[sdiy] LEDs and noise

rsdio at audiobanshee.com rsdio at audiobanshee.com
Fri May 8 04:36:54 CEST 2015


All current flows in a circuit. This means the dirt will be on both sides of the LED, no matter how you connect it. Using a "dirty ground" scheme helps you isolate the LED currents from other devices that need ground as a steady reference. But if you have any circuits that depend on the supply voltage for accuracy, then you'll need to keep the noise off the power rail as well. That means you'll need a "dirty power" as well as a "dirty ground."

Op-amps have pretty good rejection of power supply noise, but it's not perfect. I wouldn't rely on the PSRR to clean up all power noise. It seems like a good idea to use unregulated voltages for the LED circuits, and use the regulator to isolate the sensitive circuits from any dirty power. But I think you still need filtering to prevent any noise from traveling from your module into the backplane rails. So be careful.


By the way, if you run your LEDs between the + and - rails, then your resistors will have to dissipate twice as much wattage. I'd suggest splitting the LEDs half and half to each rail, using ground for all of them, of course, but dirty ground. As long as your dirty ground has its own path back to the supply without any non-LED circuits using that ground path, you should be fine (don't be like the TR-606 headphone output and mix ground traces).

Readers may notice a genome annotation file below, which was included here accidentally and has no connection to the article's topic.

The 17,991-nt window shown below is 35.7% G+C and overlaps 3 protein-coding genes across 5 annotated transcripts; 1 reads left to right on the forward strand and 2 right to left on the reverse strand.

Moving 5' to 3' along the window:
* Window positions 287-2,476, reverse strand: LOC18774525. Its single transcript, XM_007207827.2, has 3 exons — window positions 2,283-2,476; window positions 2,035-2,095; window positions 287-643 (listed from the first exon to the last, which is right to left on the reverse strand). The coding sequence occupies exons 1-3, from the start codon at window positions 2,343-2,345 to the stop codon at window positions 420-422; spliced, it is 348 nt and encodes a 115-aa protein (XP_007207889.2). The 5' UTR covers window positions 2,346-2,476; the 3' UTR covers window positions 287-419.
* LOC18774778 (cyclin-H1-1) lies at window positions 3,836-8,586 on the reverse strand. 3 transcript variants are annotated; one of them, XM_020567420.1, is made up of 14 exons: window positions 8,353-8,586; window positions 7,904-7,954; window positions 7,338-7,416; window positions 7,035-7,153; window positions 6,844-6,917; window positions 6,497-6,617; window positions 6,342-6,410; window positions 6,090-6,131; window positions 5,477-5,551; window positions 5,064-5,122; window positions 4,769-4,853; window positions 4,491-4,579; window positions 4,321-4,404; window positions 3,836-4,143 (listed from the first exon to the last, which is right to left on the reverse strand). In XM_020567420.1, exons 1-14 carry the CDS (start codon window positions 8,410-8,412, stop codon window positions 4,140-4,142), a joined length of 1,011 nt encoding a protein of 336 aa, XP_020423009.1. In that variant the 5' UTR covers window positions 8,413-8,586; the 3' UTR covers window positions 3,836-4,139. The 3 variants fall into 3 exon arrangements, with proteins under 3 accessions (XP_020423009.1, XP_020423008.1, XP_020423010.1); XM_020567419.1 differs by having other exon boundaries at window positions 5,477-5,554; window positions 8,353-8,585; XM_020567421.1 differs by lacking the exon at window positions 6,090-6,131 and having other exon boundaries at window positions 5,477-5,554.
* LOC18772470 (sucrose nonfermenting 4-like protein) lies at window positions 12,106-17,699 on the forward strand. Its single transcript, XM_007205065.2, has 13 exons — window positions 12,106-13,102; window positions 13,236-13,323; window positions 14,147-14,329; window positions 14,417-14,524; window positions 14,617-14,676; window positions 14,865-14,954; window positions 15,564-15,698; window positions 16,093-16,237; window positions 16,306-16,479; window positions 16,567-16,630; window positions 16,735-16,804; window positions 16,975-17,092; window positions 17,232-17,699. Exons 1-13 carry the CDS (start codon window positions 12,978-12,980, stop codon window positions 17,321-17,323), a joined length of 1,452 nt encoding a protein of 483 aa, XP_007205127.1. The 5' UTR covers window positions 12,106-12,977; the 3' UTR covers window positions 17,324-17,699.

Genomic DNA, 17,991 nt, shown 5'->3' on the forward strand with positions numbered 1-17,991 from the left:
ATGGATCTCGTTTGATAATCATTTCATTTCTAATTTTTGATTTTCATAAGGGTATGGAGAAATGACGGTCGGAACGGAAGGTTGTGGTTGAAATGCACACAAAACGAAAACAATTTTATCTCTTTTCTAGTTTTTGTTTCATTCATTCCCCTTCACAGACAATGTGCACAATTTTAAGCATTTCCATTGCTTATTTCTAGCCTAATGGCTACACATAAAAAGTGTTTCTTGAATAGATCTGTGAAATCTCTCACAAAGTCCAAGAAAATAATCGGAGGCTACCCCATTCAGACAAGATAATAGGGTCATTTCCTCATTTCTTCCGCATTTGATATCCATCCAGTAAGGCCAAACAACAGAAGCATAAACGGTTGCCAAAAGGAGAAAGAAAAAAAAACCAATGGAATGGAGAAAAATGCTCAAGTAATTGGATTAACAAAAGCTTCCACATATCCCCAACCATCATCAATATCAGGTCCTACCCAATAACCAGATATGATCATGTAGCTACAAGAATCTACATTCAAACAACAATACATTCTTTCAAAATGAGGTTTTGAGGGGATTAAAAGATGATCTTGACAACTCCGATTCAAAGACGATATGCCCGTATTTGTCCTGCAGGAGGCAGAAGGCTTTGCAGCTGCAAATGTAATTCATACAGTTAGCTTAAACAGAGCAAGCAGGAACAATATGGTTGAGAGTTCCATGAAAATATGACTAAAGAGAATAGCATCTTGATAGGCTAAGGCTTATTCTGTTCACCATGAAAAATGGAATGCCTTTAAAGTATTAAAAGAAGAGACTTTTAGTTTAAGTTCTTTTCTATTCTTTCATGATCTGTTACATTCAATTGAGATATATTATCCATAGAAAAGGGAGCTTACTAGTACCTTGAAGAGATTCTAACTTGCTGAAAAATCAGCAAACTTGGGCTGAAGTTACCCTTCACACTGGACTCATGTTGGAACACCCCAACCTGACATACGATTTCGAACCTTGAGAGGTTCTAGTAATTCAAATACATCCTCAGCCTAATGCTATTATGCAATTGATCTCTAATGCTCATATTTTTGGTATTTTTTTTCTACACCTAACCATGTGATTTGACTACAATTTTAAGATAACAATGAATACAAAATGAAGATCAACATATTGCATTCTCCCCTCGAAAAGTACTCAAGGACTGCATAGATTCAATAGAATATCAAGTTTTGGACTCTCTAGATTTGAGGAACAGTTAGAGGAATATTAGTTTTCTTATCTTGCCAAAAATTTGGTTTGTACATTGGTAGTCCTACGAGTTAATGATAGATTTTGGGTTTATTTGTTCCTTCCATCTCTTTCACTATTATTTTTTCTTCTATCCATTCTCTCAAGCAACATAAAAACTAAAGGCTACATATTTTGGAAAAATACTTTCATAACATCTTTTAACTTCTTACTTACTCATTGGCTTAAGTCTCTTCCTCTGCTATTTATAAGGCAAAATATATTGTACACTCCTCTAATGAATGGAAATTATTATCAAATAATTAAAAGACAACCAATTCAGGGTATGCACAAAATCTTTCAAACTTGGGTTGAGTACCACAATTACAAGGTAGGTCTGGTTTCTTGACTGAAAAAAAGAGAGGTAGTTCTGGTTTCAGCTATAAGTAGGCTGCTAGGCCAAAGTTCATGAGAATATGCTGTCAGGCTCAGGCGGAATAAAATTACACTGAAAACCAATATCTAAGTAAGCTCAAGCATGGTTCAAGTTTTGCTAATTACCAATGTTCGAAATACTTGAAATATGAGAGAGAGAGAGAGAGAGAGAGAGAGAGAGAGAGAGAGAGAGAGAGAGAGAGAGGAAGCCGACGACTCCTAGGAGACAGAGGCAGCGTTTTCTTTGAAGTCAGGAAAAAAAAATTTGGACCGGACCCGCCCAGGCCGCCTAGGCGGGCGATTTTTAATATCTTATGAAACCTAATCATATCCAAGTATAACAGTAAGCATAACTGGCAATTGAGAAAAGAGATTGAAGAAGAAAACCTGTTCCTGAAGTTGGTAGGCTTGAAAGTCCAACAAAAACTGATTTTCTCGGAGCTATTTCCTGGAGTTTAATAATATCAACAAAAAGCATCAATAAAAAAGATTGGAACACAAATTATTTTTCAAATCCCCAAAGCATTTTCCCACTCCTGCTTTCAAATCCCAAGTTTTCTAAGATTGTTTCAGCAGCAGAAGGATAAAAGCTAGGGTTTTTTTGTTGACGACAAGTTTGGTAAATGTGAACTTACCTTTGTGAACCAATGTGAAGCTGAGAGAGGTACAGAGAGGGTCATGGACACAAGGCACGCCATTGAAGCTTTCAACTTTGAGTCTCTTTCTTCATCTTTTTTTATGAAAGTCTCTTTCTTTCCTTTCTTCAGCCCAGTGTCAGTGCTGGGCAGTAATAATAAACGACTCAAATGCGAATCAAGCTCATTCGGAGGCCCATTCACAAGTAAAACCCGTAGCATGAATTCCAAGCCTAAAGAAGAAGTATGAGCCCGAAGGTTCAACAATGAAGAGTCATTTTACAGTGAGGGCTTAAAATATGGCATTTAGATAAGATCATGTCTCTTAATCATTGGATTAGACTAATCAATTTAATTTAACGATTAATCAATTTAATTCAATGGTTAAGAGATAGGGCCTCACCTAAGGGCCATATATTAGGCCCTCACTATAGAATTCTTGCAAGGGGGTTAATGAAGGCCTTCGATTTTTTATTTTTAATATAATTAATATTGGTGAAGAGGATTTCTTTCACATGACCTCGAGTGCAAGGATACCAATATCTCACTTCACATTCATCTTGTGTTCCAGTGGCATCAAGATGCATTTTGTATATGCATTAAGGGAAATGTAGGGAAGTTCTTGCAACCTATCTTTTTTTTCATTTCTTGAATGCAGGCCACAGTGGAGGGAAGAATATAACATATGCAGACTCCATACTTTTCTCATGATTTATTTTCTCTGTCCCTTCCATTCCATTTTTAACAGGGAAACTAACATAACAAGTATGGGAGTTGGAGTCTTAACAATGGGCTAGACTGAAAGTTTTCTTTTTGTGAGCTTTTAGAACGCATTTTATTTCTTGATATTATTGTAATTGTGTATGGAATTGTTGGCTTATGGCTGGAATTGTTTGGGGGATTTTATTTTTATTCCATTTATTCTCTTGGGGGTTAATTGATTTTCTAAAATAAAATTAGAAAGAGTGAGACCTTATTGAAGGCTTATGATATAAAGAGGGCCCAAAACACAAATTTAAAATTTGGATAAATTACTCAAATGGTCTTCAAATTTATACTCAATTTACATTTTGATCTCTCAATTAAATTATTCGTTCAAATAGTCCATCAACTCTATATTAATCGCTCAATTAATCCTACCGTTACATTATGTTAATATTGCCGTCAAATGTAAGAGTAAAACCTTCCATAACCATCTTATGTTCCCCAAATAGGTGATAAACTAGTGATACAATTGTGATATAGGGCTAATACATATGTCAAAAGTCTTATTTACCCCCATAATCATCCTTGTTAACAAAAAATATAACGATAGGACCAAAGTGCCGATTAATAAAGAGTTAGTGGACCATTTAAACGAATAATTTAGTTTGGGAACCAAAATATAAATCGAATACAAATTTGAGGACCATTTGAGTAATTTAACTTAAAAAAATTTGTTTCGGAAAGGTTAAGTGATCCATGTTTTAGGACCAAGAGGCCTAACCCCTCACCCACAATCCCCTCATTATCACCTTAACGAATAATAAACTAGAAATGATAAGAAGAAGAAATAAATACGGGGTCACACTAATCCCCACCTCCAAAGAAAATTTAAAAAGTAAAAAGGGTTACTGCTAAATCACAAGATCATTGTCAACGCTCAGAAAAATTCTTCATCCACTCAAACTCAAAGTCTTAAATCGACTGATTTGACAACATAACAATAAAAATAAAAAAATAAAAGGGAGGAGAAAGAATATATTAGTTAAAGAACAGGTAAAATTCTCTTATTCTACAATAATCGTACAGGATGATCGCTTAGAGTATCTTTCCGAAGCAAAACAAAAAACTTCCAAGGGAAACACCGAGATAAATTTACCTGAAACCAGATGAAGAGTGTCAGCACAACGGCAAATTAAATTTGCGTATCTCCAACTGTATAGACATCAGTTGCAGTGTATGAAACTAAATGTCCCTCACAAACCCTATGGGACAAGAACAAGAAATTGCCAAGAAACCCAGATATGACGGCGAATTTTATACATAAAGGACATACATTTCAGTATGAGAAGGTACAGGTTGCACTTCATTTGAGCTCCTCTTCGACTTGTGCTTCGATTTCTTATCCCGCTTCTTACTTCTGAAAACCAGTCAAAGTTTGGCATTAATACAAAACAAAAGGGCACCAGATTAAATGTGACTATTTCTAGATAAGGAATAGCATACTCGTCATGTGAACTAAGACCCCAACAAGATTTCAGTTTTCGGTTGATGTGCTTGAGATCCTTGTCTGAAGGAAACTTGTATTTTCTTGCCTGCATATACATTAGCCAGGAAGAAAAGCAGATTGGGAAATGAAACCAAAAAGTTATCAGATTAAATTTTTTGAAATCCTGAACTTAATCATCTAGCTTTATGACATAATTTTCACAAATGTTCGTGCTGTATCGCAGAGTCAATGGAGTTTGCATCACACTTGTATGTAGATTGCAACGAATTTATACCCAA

I'm working on a circuit that uses an analog comparator with an open collector output, so the gate LEDs run from ground through the collector to the - rail. The comparator can only sink current, not source, so I had to invert things. I had the LEDs tied to the + rail at first, but realized that I needed double the wattage for my resistors, so I switched the + to gnd.

Other LEDs in my design are running on positive voltages, so I'm using the + rail and gnd. It ended up about half and half.

I'm not using any LED PWM, that would surely dirty up the power. Instead, the LED drivers are all linear. This means that the "dirt" on ground and the rails is more of a slight DC shift than real noise. But when you add 10 mA to 40 mA to those rails, especially with ribbon connectors, there will be some voltage bias - think spikes and ground bounce.

Brian Willoughby
Sound Consulting


On May 7, 2015, at 4:32 PM, David Moylan <dave at westphila.net> wrote:
> If you're dealing with a lot of "blinkenlights" what's the best way to handle them?  Is it better to power them between the + and - rails or from one rail to ground?  Is it worth using a "dirty ground" scheme, or is the noise induced on the supply rails itself?
> 



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